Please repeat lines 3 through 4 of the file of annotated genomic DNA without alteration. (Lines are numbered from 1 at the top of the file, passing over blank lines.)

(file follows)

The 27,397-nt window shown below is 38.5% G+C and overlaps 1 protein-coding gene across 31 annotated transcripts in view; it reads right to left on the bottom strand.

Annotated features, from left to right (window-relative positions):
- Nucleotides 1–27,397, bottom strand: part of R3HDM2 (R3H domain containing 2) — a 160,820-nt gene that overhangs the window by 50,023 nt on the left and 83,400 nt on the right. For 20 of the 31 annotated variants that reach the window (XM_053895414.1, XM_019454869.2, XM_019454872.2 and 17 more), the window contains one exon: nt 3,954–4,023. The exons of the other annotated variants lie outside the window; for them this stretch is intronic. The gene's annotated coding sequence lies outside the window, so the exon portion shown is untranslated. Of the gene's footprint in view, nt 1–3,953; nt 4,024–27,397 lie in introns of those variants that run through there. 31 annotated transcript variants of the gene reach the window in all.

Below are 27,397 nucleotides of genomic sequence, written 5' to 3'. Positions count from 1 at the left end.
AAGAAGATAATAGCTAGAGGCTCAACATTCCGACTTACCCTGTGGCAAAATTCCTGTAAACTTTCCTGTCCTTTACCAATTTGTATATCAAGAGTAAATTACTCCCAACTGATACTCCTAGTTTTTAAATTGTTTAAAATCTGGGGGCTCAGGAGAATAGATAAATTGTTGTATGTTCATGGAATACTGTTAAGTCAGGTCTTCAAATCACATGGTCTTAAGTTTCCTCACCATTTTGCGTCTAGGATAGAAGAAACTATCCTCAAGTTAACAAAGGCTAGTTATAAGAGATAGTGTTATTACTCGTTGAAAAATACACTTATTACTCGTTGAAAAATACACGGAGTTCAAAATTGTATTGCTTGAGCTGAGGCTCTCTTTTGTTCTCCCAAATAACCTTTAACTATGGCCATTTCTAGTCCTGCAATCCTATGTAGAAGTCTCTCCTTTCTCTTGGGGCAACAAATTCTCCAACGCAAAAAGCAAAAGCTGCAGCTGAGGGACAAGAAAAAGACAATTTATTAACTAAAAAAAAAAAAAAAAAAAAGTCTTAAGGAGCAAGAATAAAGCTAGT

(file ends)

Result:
- Nucleotides 1–27,397, bottom strand: part of R3HDM2 (R3H domain containing 2) — a 160,820-nt gene that overhangs the window by 50,023 nt on the left and 83,400 nt on the right. For 20 of the 31 annotated variants that reach the window (XM_053895414.1, XM_019454869.2, XM_019454872.2 and 17 more), the window contains one exon: nt 3,954–4,023. The exons of the other annotated variants lie outside the window; for them this stretch is intronic. The gene's annotated coding sequence lies outside the window, so the exon portion shown is untranslated. Of the gene's footprint in view, nt 1–3,953; nt 4,024–27,397 lie in introns of those variants that run through there. 31 annotated transcript variants of the gene reach the window in all.

Below are 27,397 nucleotides of genomic sequence, written 5' to 3'. Positions count from 1 at the left end.